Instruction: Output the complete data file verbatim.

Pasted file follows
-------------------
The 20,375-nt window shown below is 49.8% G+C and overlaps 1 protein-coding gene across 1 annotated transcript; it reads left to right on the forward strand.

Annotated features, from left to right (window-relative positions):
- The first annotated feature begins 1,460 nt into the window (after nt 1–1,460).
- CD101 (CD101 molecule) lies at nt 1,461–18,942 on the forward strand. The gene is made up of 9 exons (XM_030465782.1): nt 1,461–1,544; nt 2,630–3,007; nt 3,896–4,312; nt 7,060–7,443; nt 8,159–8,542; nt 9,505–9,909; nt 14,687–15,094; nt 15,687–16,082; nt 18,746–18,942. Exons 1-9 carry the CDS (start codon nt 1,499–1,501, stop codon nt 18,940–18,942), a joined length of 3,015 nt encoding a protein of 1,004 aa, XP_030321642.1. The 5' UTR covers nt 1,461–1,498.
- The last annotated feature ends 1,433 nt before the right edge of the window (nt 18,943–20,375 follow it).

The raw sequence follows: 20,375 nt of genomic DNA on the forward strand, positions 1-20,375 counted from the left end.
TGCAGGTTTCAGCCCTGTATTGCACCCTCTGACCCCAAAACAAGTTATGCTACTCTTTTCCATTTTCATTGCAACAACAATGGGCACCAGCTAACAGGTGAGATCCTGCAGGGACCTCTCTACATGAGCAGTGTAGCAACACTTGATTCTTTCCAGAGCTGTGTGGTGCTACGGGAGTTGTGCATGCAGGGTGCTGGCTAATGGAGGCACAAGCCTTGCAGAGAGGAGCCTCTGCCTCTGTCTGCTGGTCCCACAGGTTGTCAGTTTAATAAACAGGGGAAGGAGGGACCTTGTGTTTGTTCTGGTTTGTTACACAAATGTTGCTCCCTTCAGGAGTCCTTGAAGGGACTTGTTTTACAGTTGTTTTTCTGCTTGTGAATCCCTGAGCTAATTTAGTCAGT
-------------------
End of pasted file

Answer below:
The 20,375-nt window shown below is 49.8% G+C and overlaps 1 protein-coding gene across 1 annotated transcript; it reads left to right on the forward strand.

Annotated features, from left to right (window-relative positions):
- The first annotated feature begins 1,460 nt into the window (after nt 1–1,460).
- CD101 (CD101 molecule) lies at nt 1,461–18,942 on the forward strand. The gene is made up of 9 exons (XM_030465782.1): nt 1,461–1,544; nt 2,630–3,007; nt 3,896–4,312; nt 7,060–7,443; nt 8,159–8,542; nt 9,505–9,909; nt 14,687–15,094; nt 15,687–16,082; nt 18,746–18,942. Exons 1-9 carry the CDS (start codon nt 1,499–1,501, stop codon nt 18,940–18,942), a joined length of 3,015 nt encoding a protein of 1,004 aa, XP_030321642.1. The 5' UTR covers nt 1,461–1,498.
- The last annotated feature ends 1,433 nt before the right edge of the window (nt 18,943–20,375 follow it).

The raw sequence follows: 20,375 nt of genomic DNA on the forward strand, positions 1-20,375 counted from the left end.
TGCAGGTTTCAGCCCTGTATTGCACCCTCTGACCCCAAAACAAGTTATGCTACTCTTTTCCATTTTCATTGCAACAACAATGGGCACCAGCTAACAGGTGAGATCCTGCAGGGACCTCTCTACATGAGCAGTGTAGCAACACTTGATTCTTTCCAGAGCTGTGTGGTGCTACGGGAGTTGTGCATGCAGGGTGCTGGCTAATGGAGGCACAAGCCTTGCAGAGAGGAGCCTCTGCCTCTGTCTGCTGGTCCCACAGGTTGTCAGTTTAATAAACAGGGGAAGGAGGGACCTTGTGTTTGTTCTGGTTTGTTACACAAATGTTGCTCCCTTCAGGAGTCCTTGAAGGGACTTGTTTTACAGTTGTTTTTCTGCTTGTGAATCCCTGAGCTAATTTAGTCAGT